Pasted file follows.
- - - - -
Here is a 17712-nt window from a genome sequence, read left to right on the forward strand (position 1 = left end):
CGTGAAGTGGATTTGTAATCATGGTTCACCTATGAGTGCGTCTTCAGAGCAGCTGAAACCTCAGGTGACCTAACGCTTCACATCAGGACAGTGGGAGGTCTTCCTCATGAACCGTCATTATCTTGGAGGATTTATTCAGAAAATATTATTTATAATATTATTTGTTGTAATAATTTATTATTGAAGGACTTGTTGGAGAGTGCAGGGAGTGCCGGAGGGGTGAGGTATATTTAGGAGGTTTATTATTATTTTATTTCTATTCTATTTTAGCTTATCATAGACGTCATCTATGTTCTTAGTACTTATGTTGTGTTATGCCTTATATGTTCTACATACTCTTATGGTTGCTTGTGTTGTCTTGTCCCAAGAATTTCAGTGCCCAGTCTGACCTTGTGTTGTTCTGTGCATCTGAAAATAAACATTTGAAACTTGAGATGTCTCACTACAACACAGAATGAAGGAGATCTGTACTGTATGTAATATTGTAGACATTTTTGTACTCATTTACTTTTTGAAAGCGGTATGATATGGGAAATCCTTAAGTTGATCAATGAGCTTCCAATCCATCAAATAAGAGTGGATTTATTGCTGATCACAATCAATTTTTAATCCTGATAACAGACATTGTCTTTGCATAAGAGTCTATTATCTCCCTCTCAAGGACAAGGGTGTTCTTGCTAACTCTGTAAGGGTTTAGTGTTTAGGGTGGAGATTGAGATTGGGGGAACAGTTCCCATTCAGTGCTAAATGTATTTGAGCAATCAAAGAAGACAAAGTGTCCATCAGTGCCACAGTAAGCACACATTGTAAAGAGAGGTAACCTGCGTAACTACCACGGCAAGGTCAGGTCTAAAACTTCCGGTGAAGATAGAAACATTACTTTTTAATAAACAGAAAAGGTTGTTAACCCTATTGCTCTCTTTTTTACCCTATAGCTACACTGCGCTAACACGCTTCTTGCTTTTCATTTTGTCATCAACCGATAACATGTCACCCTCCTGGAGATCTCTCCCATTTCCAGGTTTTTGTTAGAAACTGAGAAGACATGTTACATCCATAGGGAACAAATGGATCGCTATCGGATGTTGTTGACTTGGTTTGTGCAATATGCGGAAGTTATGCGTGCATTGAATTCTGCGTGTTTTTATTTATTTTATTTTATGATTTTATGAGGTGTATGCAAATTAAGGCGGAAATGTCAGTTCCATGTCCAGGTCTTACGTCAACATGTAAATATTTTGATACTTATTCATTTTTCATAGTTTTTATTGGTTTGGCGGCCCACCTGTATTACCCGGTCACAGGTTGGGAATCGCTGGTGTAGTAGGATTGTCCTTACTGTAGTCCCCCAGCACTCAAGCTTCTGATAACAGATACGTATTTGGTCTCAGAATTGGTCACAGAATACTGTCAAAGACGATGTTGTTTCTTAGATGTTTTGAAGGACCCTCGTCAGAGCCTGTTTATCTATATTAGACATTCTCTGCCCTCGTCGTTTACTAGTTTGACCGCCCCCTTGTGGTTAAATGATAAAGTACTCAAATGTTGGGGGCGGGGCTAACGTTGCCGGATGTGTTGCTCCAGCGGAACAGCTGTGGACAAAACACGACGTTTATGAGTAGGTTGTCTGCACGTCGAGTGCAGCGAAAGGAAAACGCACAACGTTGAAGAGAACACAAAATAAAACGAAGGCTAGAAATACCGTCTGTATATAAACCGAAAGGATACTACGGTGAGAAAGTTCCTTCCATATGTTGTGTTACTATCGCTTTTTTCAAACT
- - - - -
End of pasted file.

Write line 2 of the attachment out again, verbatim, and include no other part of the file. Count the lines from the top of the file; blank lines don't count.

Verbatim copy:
CGTGAAGTGGATTTGTAATCATGGTTCACCTATGAGTGCGTCTTCAGAGCAGCTGAAACCTCAGGTGACCTAACGCTTCACATCAGGACAGTGGGAGGTCTTCCTCATGAACCGTCATTATCTTGGAGGATTTATTCAGAAAATATTATTTATAATATTATTTGTTGTAATAATTTATTATTGAAGGACTTGTTGGAGAGTGCAGGGAGTGCCGGAGGGGTGAGGTATATTTAGGAGGTTTATTATTATTTTATTTCTATTCTATTTTAGCTTATCATAGACGTCATCTATGTTCTTAGTACTTATGTTGTGTTATGCCTTATATGTTCTACATACTCTTATGGTTGCTTGTGTTGTCTTGTCCCAAGAATTTCAGTGCCCAGTCTGACCTTGTGTTGTTCTGTGCATCTGAAAATAAACATTTGAAACTTGAGATGTCTCACTACAACACAGAATGAAGGAGATCTGTACTGTATGTAATATTGTAGACATTTTTGTACTCATTTACTTTTTGAAAGCGGTATGATATGGGAAATCCTTAAGTTGATCAATGAGCTTCCAATCCATCAAATAAGAGTGGATTTATTGCTGATCACAATCAATTTTTAATCCTGATAACAGACATTGTCTTTGCATAAGAGTCTATTATCTCCCTCTCAAGGACAAGGGTGTTCTTGCTAACTCTGTAAGGGTTTAGTGTTTAGGGTGGAGATTGAGATTGGGGGAACAGTTCCCATTCAGTGCTAAATGTATTTGAGCAATCAAAGAAGACAAAGTGTCCATCAGTGCCACAGTAAGCACACATTGTAAAGAGAGGTAACCTGCGTAACTACCACGGCAAGGTCAGGTCTAAAACTTCCGGTGAAGATAGAAACATTACTTTTTAATAAACAGAAAAGGTTGTTAACCCTATTGCTCTCTTTTTTACCCTATAGCTACACTGCGCTAACACGCTTCTTGCTTTTCATTTTGTCATCAACCGATAACATGTCACCCTCCTGGAGATCTCTCCCATTTCCAGGTTTTTGTTAGAAACTGAGAAGACATGTTACATCCATAGGGAACAAATGGATCGCTATCGGATGTTGTTGACTTGGTTTGTGCAATATGCGGAAGTTATGCGTGCATTGAATTCTGCGTGTTTTTATTTATTTTATTTTATGATTTTATGAGGTGTATGCAAATTAAGGCGGAAATGTCAGTTCCATGTCCAGGTCTTACGTCAACATGTAAATATTTTGATACTTATTCATTTTTCATAGTTTTTATTGGTTTGGCGGCCCACCTGTATTACCCGGTCACAGGTTGGGAATCGCTGGTGTAGTAGGATTGTCCTTACTGTAGTCCCCCAGCACTCAAGCTTCTGATAACAGATACGTATTTGGTCTCAGAATTGGTCACAGAATACTGTCAAAGACGATGTTGTTTCTTAGATGTTTTGAAGGACCCTCGTCAGAGCCTGTTTATCTATATTAGACATTCTCTGCCCTCGTCGTTTACTAGTTTGACCGCCCCCTTGTGGTTAAATGATAAAGTACTCAAATGTTGGGGGCGGGGCTAACGTTGCCGGATGTGTTGCTCCAGCGGAACAGCTGTGGACAAAACACGACGTTTATGAGTAGGTTGTCTGCACGTCGAGTGCAGCGAAAGGAAAACGCACAACGTTGAAGAGAACACAAAATAAAACGAAGGCTAGAAATACCGTCTGTATATAAACCGAAAGGATACTACGGTGAGAAAGTTCCTTCCATATGTTGTGTTACTATCGCTTTTTTCAAACT